Snowden documents: AT&T helped
AT&T spent at least a decade working closely with the National Security Agency (NSA) in a “highly collaborative” partnership, a new report says. The telecommunication giant gave the NSA unprecedented access to billions of its users’ emails and phone records, according to The New York Times.
The report is based on documents released by former NSA contractor Edward Snowden detailing the close relationship between the agency and AT&T.
Those records said AT&T had an “extreme willingness to help” the NSA’s intelligence gathering programs between 2003 and 2013, and aided the agency’s spying efforts by sharing information on its domestic email and phone records. One file said, for example, that AT&T began providing the NSA with 1.1 billion of its cellphone calling records daily starting in 2011. Another file revealed that the company also gave the agency access to its Internet service provider networks.
A third document showed that AT&T provided technical assistance in the wiretapping of Internet communications at the United Nations headquarters. The report said the NSA’s budget for its joint initiatives with AT&T in 2013 was more than double the amount allocated for its next most expensive program. AT&T also installed surveillance equipment in 17 of its U.S. Internet hubs, it said. In exchange, its engineers received first access to the NSA’s latest surveillance technology.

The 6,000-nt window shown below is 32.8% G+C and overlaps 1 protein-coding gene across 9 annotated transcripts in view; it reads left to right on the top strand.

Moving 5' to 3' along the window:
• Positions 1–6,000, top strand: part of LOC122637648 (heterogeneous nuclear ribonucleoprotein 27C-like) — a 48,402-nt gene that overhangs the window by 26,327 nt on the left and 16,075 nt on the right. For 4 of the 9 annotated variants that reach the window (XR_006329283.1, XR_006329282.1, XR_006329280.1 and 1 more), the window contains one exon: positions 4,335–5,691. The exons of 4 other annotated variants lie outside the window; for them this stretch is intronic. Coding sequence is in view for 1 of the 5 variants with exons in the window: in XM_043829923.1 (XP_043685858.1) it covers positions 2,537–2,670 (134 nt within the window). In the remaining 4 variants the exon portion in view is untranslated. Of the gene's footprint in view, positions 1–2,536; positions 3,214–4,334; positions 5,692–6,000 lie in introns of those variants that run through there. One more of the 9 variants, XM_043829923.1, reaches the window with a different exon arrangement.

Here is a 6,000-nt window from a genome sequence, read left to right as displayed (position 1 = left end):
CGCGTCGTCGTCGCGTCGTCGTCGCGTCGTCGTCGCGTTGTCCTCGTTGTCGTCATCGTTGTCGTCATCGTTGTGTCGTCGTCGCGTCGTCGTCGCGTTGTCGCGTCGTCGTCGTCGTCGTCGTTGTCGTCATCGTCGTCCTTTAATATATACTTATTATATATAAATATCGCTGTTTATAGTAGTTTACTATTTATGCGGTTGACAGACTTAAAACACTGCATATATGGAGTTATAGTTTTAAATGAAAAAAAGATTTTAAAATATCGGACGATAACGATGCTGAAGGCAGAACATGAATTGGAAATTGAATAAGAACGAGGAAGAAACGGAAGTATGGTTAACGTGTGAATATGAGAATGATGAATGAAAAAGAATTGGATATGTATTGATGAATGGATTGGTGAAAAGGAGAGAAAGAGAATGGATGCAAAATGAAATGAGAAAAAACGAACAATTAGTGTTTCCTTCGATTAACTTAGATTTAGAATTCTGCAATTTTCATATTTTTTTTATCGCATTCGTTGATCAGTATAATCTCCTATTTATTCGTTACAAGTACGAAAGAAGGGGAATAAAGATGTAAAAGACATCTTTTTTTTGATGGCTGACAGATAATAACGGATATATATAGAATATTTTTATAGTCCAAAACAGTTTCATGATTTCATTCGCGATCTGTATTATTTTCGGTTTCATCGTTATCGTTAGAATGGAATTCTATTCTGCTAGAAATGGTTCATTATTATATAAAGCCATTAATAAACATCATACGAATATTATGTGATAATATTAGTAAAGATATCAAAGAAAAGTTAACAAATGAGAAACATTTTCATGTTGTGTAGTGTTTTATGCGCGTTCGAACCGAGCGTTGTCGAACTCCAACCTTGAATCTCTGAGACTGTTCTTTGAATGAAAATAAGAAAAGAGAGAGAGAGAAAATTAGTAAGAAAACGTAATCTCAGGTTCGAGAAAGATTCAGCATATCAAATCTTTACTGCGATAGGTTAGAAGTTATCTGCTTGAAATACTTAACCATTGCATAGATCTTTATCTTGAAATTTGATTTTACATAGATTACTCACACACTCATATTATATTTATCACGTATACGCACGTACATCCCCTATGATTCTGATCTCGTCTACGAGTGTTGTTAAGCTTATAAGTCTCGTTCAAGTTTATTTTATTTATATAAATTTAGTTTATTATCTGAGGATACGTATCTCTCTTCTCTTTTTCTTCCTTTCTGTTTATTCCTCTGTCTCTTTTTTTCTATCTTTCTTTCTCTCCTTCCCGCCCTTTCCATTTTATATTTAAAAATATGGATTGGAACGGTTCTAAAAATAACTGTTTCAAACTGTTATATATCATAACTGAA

Snowden’s latest release of documents also demonstrates the warm cooperation between AT&T and the NSA.
Files from 2003 show AT&T was the NSA’s first partner to authorize a collection capability on its Internet networks providing the agency with a “live” presence on the global net. The New York Times on Saturday said the telecommunication company’s information-sharing with the NSA over its foreign-to-foreign email traffic was especially valuable for the agency. AT&T was processing 60 million foreign-to-foreign emails for the NSA as of 2013, it said. It is unclear whether AT&T or other companies like it are still collaborating with the spying agency today.
“We don’t comment on matters of national security,” an AT&T spokesperson told The New York Times on Saturday. “We do not provide information to any investigating authorities other than if a person’s life is in danger and time is of the essence,” added Brad Burns, another ATT&T representative, before refusing further comment.